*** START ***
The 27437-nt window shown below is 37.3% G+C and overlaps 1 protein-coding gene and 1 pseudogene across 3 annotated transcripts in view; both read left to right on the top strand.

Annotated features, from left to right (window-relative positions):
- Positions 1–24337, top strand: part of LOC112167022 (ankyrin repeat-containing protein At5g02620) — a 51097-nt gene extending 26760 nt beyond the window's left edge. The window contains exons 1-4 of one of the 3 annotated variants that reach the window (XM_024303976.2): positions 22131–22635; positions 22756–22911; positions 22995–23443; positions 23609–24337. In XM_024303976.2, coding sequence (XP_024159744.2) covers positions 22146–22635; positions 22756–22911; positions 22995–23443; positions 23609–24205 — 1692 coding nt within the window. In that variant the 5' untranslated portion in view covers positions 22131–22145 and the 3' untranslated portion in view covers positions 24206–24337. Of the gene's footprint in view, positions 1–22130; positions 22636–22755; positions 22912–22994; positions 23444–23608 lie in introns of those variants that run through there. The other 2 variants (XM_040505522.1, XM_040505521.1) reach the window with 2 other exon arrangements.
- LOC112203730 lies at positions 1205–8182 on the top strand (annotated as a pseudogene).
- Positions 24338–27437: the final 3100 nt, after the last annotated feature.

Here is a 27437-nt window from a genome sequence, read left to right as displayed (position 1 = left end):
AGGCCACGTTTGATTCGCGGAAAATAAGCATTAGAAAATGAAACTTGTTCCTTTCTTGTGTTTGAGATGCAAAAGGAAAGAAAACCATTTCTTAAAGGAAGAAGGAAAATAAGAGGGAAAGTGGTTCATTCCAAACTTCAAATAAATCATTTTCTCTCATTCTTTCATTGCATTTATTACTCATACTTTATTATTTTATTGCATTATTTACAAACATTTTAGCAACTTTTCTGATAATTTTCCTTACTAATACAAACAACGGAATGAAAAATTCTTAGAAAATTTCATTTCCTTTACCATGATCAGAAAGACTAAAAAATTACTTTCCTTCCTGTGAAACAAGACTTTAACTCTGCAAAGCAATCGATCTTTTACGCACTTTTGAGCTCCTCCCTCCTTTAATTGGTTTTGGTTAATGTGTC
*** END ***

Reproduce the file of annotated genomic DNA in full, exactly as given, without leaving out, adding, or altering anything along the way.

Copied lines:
The 27437-nt window shown below is 37.3% G+C and overlaps 1 protein-coding gene and 1 pseudogene across 3 annotated transcripts in view; both read left to right on the top strand.

Annotated features, from left to right (window-relative positions):
- Positions 1–24337, top strand: part of LOC112167022 (ankyrin repeat-containing protein At5g02620) — a 51097-nt gene extending 26760 nt beyond the window's left edge. The window contains exons 1-4 of one of the 3 annotated variants that reach the window (XM_024303976.2): positions 22131–22635; positions 22756–22911; positions 22995–23443; positions 23609–24337. In XM_024303976.2, coding sequence (XP_024159744.2) covers positions 22146–22635; positions 22756–22911; positions 22995–23443; positions 23609–24205 — 1692 coding nt within the window. In that variant the 5' untranslated portion in view covers positions 22131–22145 and the 3' untranslated portion in view covers positions 24206–24337. Of the gene's footprint in view, positions 1–22130; positions 22636–22755; positions 22912–22994; positions 23444–23608 lie in introns of those variants that run through there. The other 2 variants (XM_040505522.1, XM_040505521.1) reach the window with 2 other exon arrangements.
- LOC112203730 lies at positions 1205–8182 on the top strand (annotated as a pseudogene).
- Positions 24338–27437: the final 3100 nt, after the last annotated feature.

Here is a 27437-nt window from a genome sequence, read left to right as displayed (position 1 = left end):
AGGCCACGTTTGATTCGCGGAAAATAAGCATTAGAAAATGAAACTTGTTCCTTTCTTGTGTTTGAGATGCAAAAGGAAAGAAAACCATTTCTTAAAGGAAGAAGGAAAATAAGAGGGAAAGTGGTTCATTCCAAACTTCAAATAAATCATTTTCTCTCATTCTTTCATTGCATTTATTACTCATACTTTATTATTTTATTGCATTATTTACAAACATTTTAGCAACTTTTCTGATAATTTTCCTTACTAATACAAACAACGGAATGAAAAATTCTTAGAAAATTTCATTTCCTTTACCATGATCAGAAAGACTAAAAAATTACTTTCCTTCCTGTGAAACAAGACTTTAACTCTGCAAAGCAATCGATCTTTTACGCACTTTTGAGCTCCTCCCTCCTTTAATTGGTTTTGGTTAATGTGTC